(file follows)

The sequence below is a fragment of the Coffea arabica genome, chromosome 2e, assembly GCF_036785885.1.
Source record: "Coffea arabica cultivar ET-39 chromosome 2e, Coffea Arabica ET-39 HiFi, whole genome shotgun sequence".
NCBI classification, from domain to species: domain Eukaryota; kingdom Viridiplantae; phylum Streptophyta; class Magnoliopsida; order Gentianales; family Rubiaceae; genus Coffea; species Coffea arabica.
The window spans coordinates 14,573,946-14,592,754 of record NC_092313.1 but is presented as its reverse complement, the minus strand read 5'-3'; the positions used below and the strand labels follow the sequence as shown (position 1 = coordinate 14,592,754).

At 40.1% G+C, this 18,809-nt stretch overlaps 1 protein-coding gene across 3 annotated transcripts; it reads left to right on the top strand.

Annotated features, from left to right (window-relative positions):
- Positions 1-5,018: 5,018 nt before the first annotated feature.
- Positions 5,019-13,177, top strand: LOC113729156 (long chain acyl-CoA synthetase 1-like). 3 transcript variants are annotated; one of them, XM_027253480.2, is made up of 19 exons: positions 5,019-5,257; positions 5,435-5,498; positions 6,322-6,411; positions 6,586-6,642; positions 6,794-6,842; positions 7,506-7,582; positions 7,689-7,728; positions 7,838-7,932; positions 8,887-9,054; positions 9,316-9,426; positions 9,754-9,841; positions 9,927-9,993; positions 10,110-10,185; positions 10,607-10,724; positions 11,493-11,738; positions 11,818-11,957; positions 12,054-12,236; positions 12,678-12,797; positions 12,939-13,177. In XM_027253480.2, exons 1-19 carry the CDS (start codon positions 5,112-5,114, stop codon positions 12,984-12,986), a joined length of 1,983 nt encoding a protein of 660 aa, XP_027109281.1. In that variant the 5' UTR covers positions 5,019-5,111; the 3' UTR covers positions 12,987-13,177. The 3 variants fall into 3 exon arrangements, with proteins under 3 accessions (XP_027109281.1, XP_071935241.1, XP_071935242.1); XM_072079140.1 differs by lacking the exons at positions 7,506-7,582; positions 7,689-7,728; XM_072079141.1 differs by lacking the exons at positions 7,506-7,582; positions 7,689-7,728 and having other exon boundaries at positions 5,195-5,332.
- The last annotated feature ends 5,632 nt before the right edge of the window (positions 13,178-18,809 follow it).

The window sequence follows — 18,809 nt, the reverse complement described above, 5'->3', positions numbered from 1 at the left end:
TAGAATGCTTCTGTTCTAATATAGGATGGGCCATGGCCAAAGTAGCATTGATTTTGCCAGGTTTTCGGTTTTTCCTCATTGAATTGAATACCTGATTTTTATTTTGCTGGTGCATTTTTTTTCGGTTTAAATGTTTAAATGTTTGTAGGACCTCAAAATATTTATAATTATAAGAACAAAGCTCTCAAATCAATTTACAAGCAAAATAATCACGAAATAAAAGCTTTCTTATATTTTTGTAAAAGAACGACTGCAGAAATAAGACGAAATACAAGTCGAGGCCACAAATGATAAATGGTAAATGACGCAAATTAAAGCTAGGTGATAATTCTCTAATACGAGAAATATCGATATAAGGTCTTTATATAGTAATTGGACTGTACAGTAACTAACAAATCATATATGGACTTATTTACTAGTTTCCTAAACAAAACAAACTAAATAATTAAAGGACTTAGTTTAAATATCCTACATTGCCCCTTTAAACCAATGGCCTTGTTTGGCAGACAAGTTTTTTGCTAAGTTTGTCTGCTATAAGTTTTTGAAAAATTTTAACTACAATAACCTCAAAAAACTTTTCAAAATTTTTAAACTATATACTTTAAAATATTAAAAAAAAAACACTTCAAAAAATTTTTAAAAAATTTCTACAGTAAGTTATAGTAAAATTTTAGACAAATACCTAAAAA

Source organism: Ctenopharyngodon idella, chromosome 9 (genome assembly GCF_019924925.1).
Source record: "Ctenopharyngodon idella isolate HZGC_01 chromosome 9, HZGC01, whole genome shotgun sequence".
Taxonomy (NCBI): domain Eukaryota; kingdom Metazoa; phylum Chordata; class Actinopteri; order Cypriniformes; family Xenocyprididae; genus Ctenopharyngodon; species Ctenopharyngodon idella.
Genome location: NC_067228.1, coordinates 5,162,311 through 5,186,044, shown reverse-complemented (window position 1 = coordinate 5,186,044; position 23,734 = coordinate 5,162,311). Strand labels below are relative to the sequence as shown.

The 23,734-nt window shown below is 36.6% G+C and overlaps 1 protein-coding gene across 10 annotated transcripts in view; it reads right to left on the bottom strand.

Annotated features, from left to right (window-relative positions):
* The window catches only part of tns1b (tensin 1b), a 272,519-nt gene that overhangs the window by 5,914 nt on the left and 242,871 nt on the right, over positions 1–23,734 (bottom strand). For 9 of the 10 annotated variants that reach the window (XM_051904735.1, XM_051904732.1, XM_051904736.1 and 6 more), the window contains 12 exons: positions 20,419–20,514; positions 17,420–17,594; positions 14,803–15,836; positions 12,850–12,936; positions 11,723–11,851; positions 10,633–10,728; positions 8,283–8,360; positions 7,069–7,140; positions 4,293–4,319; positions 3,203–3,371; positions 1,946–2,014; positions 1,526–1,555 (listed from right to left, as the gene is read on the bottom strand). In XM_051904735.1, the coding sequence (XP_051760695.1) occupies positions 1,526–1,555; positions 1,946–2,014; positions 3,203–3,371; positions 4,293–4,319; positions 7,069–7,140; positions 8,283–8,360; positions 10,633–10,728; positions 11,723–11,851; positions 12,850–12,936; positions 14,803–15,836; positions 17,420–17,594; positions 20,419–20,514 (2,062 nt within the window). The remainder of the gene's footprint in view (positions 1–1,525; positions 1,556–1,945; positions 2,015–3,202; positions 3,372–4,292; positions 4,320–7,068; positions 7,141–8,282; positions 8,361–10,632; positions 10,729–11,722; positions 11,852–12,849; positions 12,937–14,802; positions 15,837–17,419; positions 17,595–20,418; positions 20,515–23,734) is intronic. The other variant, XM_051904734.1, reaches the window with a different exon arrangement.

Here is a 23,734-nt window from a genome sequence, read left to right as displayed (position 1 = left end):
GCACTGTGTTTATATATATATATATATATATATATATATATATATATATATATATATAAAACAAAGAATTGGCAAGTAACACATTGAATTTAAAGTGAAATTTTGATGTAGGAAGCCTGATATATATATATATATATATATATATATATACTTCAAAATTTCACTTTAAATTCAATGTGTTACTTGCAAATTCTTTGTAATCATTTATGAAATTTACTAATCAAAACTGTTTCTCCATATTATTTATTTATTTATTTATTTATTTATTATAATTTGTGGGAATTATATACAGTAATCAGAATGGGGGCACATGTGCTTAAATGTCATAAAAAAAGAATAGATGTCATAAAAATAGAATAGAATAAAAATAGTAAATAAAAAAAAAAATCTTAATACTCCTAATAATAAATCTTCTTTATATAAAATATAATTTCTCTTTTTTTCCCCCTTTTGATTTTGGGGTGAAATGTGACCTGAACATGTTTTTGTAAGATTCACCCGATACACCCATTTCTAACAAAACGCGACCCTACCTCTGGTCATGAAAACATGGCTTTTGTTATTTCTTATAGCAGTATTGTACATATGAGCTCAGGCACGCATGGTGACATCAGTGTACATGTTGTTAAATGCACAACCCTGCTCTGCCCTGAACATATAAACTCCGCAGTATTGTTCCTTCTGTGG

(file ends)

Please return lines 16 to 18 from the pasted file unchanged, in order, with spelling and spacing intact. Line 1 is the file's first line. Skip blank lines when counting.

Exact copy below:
The 23,734-nt window shown below is 36.6% G+C and overlaps 1 protein-coding gene across 10 annotated transcripts in view; it reads right to left on the bottom strand.

Annotated features, from left to right (window-relative positions):
* The window catches only part of tns1b (tensin 1b), a 272,519-nt gene that overhangs the window by 5,914 nt on the left and 242,871 nt on the right, over positions 1–23,734 (bottom strand). For 9 of the 10 annotated variants that reach the window (XM_051904735.1, XM_051904732.1, XM_051904736.1 and 6 more), the window contains 12 exons: positions 20,419–20,514; positions 17,420–17,594; positions 14,803–15,836; positions 12,850–12,936; positions 11,723–11,851; positions 10,633–10,728; positions 8,283–8,360; positions 7,069–7,140; positions 4,293–4,319; positions 3,203–3,371; positions 1,946–2,014; positions 1,526–1,555 (listed from right to left, as the gene is read on the bottom strand). In XM_051904735.1, the coding sequence (XP_051760695.1) occupies positions 1,526–1,555; positions 1,946–2,014; positions 3,203–3,371; positions 4,293–4,319; positions 7,069–7,140; positions 8,283–8,360; positions 10,633–10,728; positions 11,723–11,851; positions 12,850–12,936; positions 14,803–15,836; positions 17,420–17,594; positions 20,419–20,514 (2,062 nt within the window). The remainder of the gene's footprint in view (positions 1–1,525; positions 1,556–1,945; positions 2,015–3,202; positions 3,372–4,292; positions 4,320–7,068; positions 7,141–8,282; positions 8,361–10,632; positions 10,729–11,722; positions 11,852–12,849; positions 12,937–14,802; positions 15,837–17,419; positions 17,595–20,418; positions 20,515–23,734) is intronic. The other variant, XM_051904734.1, reaches the window with a different exon arrangement.